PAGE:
1/ Trump called on Jeff Sessions and the Justice Department to investigate and uncover the author of the anonymous op-ed that described an effort by members of the administration to subvert his agenda. "Jeff should be investigating who the author of that piece was because I really believe it's national security," Trump told reporters aboard Air Force One. He added that he's also "looking at" possible legal action against The New York Times, though he did not elaborate. (ABC News / NBC News / CNBC / CNN / New York Times)

2/ Trump tried to refute the quotes in Bob Woodword's new book, claiming "I don't talk the way I am quoted" in Fear: Trump in the White House. "The Woodward book is a scam," Trump tweeted at 5:30am, claiming the "quotes are made up" because "I would not have been elected President" if they were true. Trump also denied that he called Sessions "mentally retarded" or a "dumb Southerner," as the book reports. However, Trump is on record calling somebody "retarded" on a Howard Stern episode in 2004, and a former deputy editor at the New York Post said Trump once described his in-laws as "an entourage of dumb Southerners." (New York Times / Washington Post)

3/ Trump will not answer Robert Mueller's questions about obstruction of justice, according to Rudy Giuliani. "That's a no-go. That is not going to happen," Trump's lawyer said. "There will be no questions at all on obstruction," whether in person or in writing. (Associated Press)

4/ Hours later Giuliani walked back the comments, saying the possibility of answering questions about obstruction of justice are "not ruled in or out." One person with direct knowledge of Trump's legal strategy said that "there is no strategy" aside from PR tactics of threatening Mueller. If negotiations break down, Mueller could be forced to subpoena Trump to testify. Giuliani previously said they would fight any subpoena up to the Supreme Court, which has never definitively ruled on the question of whether a president can be forced to testify. (NBC News / Axios / Reuters)

5/ Elizabeth Warren called on White House officials to invoke the 25th Amendment and begin the process of removing Trump from office. "If senior administration officials think the President of the United States is not able to do his job," Warren said, "then they should invoke the 25th Amendment." Warren's comments come a day after an op-ed by an anonymous senior administration official who attacked Trump's "amorality" and "anti-democratic" policies, saying staff is "thwarting" Trump's "misguided impulses" and "worst inclinations." (CNN)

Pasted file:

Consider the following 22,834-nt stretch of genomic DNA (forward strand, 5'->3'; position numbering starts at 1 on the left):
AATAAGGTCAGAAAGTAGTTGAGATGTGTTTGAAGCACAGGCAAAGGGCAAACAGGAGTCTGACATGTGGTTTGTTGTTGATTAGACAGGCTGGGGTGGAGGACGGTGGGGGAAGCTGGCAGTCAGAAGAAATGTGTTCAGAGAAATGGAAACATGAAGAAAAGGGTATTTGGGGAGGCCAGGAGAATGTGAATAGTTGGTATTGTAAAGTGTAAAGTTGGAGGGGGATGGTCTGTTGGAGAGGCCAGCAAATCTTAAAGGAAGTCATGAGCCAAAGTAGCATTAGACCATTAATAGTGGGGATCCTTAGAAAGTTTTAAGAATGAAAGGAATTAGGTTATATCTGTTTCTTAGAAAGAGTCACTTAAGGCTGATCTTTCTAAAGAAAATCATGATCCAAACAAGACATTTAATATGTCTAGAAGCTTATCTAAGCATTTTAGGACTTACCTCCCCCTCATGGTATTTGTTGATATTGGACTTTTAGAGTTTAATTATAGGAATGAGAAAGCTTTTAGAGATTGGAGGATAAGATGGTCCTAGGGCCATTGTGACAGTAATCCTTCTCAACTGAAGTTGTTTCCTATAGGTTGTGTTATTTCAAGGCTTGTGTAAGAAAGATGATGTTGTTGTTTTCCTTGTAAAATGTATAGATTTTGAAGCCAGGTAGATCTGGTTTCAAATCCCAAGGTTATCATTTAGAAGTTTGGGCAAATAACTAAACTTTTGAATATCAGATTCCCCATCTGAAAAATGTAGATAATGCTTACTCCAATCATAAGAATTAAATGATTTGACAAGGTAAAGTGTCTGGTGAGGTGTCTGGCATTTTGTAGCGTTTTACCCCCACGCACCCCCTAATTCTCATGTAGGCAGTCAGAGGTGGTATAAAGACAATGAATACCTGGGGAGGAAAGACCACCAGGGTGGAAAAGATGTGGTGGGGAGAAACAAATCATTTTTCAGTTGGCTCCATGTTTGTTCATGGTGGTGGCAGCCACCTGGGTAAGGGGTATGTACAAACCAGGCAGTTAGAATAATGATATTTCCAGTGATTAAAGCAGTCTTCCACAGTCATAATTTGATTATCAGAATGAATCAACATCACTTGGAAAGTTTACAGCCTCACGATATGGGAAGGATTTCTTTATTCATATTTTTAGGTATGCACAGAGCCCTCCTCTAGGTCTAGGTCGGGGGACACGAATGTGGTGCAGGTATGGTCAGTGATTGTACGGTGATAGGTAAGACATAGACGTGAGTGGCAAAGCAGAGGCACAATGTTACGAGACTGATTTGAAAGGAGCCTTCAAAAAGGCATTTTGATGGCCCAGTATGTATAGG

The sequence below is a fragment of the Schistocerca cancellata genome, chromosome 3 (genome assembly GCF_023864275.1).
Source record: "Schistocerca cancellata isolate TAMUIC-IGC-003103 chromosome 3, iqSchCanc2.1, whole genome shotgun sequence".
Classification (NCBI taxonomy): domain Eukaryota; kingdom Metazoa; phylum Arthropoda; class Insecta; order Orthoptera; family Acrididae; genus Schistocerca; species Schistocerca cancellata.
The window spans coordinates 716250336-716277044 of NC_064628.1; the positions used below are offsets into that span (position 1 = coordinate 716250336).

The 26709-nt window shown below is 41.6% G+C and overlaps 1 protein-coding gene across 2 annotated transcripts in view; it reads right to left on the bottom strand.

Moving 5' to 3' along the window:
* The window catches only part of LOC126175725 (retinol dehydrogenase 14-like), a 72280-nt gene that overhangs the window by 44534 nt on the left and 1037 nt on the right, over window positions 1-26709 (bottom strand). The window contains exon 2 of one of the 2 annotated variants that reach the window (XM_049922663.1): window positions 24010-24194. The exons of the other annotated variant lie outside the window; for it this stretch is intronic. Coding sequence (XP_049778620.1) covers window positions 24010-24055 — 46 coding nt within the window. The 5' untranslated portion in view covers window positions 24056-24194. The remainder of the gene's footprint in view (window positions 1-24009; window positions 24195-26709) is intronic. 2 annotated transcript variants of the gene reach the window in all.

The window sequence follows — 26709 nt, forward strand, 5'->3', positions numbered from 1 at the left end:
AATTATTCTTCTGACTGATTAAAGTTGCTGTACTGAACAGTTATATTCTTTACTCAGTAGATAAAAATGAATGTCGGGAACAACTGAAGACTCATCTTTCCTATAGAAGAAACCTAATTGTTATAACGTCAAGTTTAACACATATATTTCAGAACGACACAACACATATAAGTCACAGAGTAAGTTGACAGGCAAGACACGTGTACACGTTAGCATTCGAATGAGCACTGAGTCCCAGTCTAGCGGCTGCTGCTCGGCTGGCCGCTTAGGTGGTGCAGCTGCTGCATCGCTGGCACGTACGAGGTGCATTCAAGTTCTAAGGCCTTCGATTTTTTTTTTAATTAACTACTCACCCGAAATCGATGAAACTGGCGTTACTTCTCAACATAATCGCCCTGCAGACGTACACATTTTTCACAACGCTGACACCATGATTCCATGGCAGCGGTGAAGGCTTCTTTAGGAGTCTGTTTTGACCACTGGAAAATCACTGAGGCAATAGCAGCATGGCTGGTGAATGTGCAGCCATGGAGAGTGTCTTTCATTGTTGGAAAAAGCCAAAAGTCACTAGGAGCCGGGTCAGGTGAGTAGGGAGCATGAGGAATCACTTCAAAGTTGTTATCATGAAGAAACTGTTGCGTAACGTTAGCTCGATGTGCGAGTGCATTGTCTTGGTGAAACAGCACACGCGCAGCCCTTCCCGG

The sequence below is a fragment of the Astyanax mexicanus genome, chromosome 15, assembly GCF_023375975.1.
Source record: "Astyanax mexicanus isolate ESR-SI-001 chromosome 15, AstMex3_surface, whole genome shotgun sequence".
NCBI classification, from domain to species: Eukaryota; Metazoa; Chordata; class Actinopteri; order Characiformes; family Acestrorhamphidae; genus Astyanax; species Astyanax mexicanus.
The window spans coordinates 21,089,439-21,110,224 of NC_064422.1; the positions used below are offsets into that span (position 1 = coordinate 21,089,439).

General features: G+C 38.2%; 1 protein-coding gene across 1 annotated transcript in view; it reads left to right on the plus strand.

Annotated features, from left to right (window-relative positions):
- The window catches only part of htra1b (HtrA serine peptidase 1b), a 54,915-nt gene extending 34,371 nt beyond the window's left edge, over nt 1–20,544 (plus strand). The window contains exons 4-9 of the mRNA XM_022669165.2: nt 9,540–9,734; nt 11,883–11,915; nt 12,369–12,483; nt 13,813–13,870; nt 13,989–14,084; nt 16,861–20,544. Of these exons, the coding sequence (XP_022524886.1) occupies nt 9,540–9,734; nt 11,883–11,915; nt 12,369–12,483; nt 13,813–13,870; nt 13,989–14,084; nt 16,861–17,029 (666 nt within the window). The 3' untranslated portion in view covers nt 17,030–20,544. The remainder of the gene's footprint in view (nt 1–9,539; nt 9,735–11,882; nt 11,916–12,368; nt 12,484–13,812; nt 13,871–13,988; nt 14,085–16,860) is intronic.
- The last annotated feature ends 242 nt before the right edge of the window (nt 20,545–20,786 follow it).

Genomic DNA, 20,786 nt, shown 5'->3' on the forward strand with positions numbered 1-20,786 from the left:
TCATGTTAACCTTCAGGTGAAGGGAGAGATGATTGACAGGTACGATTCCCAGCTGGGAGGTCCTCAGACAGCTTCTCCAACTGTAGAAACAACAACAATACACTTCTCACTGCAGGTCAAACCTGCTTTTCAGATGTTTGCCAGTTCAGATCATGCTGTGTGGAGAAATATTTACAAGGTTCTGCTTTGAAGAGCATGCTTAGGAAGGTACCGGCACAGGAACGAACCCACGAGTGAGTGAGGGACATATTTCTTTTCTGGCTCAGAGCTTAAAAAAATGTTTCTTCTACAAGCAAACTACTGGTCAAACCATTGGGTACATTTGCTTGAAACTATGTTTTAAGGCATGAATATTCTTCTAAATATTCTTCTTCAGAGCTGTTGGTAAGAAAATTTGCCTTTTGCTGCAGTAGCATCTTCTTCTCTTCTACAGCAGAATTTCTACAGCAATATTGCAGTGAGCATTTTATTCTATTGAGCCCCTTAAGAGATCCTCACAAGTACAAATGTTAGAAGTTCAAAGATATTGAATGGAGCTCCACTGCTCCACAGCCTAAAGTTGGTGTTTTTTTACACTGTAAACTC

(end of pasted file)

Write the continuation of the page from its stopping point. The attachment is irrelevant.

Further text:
6/ Trump told his supporters it'll be "your fault" if he gets impeached. During a rally in Montana, Trump told supporters that they "aren't just voting for a candidate, you are voting for which party controls Congress." He then brought up "the impeachment word" and said "you didn't go out to vote – that's the only way it could happen." (CNN)

7/ Obama called Trump a "threat to democracy" and accused him and his Republican supporters of practicing "politics of fear and resentment" during a speech at the University of Illinois Urbana-Champaign. He added that the "resistance" within the administration is not the right way to stop the "crazy stuff" coming out of the White House. He blamed Republicans in Congress for being "utterly unwilling to find the backbone to safeguard the institutions that make our democracy work" and that Republicans "who know better are still bending over backwards" to protect Trump. "This is not normal," Obama continued. "How hard can that be, saying that Nazis are bad?" (NBC News / New York Times / Politico)

  • Trump on Obama's critical speech: "I fell asleep." (Politico)

Notables.

  1. George Papadopoulos was sentenced to 14 days in jail, having pled guilty in October 2017 to lying to the FBI about his contacts with Russians. In asking for leniency, Papadopoulos said he made "a terrible mistake, for which I have paid a terrible price, and am deeply ashamed," and that he was motivated to lie to the FBI try to "create distance between the issue, myself, and the president." Papadopoulos was the first campaign adviser to be arrested in connection with Mueller's investigation into Russian influence in the 2016 election. He was also ordered to pay a $9,500 fine and perform community service. His attorney said Trump "hindered this investigation more than George Papadopoulos ever did." (Bloomberg / Washington Post / CNN / New York Times)

  2. Papadopoulos "can't guarantee" that he didn't tell anyone on the Trump campaign that Russia had damaging emails about Hillary Clinton. "I might have," Papadopoulos said, "but I have no recollection of doing so." (CNN)

  3. A former Roger Stone associate and longtime Trump ally appeared before Mueller's federal grand jury. Randy Credico is one of at least 10 people associated with Stone who have been contacted by the special counsel. (ABC News)

  4. Trump "most likely" won't "shut down government over border security" after all. Trump has gone back and forth about the possibility of a government shutdown, and recently said he'd prefer to wait until after the midterms because "we need Republicans elected in the midterms. We are getting the wall done." (NBC News / Politico)